4327371It was a first for me. The couple started their wedding by summarizing their pilgrimage to God and to each other — through Latin dancing.
Those of us who knew anything of their story recognized some of the moves they had worked in. These were two strong individuals and Latin dancing, a shared passion, was an ideal medium to tell their oft stormy story and its happy conclusion.

Then came time for the sermon. The pastor, an old friend, spoke from Ephesians 5: 22-33 and as all of us pastors do when we reach verse 22 “Wives, submit to your husbands as to the Lord”(NET), we acknowledge how difficult it is for a modern audience to hear this in an age so sensitized to sexual discrimination.

The evangelical world is very divided over gender roles. The “complementarians” point to passages that seem to teach so clearly the leadership of males in home and church (1 Timothy 2:12-15; 1 Corinthians 11:2-4)). They point to the Trinity as a key source of their position pointing out that just as God the Father and God the Son are co-equal yet have different functions, so it is with men and women made in the image of God. Men and women have equal value but different functions. One of the functions of the men is to provide leadership. On the basis of their different roles men and women complement each other.

The “egalitarians” on the other hand point out to passages that say that in Christ, there is no longer male and female (Galatians 3:28). They point out that under the headship of Christ each one should use whatever gift they have been given to serve (Romans 12:3-8). If you have the gift of leadership then lead, whether you are male or female. Besides biblical leadership is not hierarchical. It is group leadership, and home and church should be led by leadership teams of both sexes.

This is a heated debate especially among evangelicals in the U.S. We in Asia are sometimes shocked to see the kind of name-calling that goes on in this debate. We are astounded that one’s stand on gender issues is used as a mark of orthodoxy and that whole bible translations come into being as a result of this controversy. The nature of gender roles may be a matter of controversy. The call for charity is not.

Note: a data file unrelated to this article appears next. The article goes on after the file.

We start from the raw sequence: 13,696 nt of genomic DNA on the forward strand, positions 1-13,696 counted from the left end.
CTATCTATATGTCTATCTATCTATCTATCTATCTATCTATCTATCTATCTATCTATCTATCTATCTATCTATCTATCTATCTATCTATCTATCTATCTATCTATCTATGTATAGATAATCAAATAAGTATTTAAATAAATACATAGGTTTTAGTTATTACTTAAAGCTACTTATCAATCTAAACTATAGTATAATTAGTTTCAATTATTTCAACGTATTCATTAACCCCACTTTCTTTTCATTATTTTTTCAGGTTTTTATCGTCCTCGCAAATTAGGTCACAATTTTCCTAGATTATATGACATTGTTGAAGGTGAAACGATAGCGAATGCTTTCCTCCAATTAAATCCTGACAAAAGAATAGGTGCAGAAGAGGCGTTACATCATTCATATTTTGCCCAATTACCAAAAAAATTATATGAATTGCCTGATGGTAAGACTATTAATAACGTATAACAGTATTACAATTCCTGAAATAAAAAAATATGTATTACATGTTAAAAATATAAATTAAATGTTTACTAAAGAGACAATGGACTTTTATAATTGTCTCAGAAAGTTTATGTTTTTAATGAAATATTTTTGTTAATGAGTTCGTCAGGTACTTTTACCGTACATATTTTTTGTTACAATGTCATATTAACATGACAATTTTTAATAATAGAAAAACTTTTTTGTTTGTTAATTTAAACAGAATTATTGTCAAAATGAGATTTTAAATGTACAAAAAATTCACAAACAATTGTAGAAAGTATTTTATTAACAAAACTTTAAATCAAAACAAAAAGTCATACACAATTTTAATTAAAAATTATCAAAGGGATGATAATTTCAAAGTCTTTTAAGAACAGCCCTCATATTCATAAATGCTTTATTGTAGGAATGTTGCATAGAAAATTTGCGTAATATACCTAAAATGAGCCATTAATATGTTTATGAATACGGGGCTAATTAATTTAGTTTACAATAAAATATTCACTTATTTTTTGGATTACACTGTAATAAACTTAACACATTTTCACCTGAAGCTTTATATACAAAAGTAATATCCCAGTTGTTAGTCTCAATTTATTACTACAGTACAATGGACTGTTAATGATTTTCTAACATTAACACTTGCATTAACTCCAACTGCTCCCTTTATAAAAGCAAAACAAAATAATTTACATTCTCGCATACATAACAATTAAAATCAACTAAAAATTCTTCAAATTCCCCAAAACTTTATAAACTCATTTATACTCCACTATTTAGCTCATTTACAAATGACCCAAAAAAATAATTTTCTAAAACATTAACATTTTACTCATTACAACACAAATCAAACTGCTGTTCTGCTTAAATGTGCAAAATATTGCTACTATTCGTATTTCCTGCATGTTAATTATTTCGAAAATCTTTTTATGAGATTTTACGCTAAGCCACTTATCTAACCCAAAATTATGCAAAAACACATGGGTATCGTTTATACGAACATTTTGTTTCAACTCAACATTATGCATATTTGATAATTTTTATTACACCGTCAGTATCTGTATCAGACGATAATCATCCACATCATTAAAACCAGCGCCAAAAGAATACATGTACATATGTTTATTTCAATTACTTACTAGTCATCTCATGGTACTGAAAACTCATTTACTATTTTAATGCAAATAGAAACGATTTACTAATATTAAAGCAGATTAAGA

Because evangelicals put such a high premium on Scripture the hermeneutical task must continue. We need to know what the Word actually says but we also need to know how to dialogue with others who do not see the issue as we do. And no name calling please. (I do not know whether to laugh or to cry when I hear the translators of the TNIV Bible accused of having caved in to radical feminism. Bruce Waltke, one of my professors from Regent, is one of the main translators and he is as complementarian as they come.)

I suspect the debate has been too man centred. After all, the main divide is not between man and woman. It is between human kind and God. And so the debate as to how a husband and wife should relate to each other cannot be divorced form the question of how they both are to relate to God.

In Latin dancing as in most types of formal dancing, the man is expected to lead. And the woman responds best to a partner that she trusts and respects. But really both man and woman are led by the music. The man’s leadership in dancing is to help both him and his partner respond best to the music. In one sense it is the music that leads. (I first came across this metaphor in one of Larry Crabb’s books.)

Therefore instead of always being concerned with the question of whether it is the man that is the head of the family or whether there is some dynamic cooperative leadership of both man and woman, why don’t we first say that it is God that is the head of the family.

And while we continue to wrestle with whether the Scriptures support the complementarians or the egalitarians, or whether another position that synthesizes certain elements of both positions is closer to the Word, let us help all our people, including our husbands and wives, better hear the Divine Music. If all of us give ourselves to hearing and obeying the Word of God and aspire to grow in Christ likeness there should be more harmony in all our relationships including our marriages.

The over riding consciousness should not be “who is Boss” but that God is Boss and whatever my theological position on gender roles I am first and foremost a servant, a servant of God and a servant of my spouse (John 13: 1-17).

As I reenter the dance of marriage I am struck afresh by the wonder of having someone you love commit themselves to love you and to cleave to you. As we approach our first Valentine’s day as husband and wife I am deeply aware of the fact that even on my best day I don’t deserve Bernice’s love and that I can never be good enough to be the leader and husband she deserves.

But we are very conscious that we belong to God and that as a family and as a couple we want to give our lives for His purposes. These are the overriding concerns of our lives. Daily we seek to hear the Divine Music and respond accordingly.

So Ken and Shirene, thank you for being brave enough and creative enough and skillful enough to express your lives together through dance. Ken you were given the mandate to lead the family. But if both you and Shirene give yourselves to hearing and responding to the Divine Music your dance will continue, and it will continue to be beautiful, and it will continue to be a blessing to you and to those privileged to be in your lives.

Your brother,
Soo-Inn Tan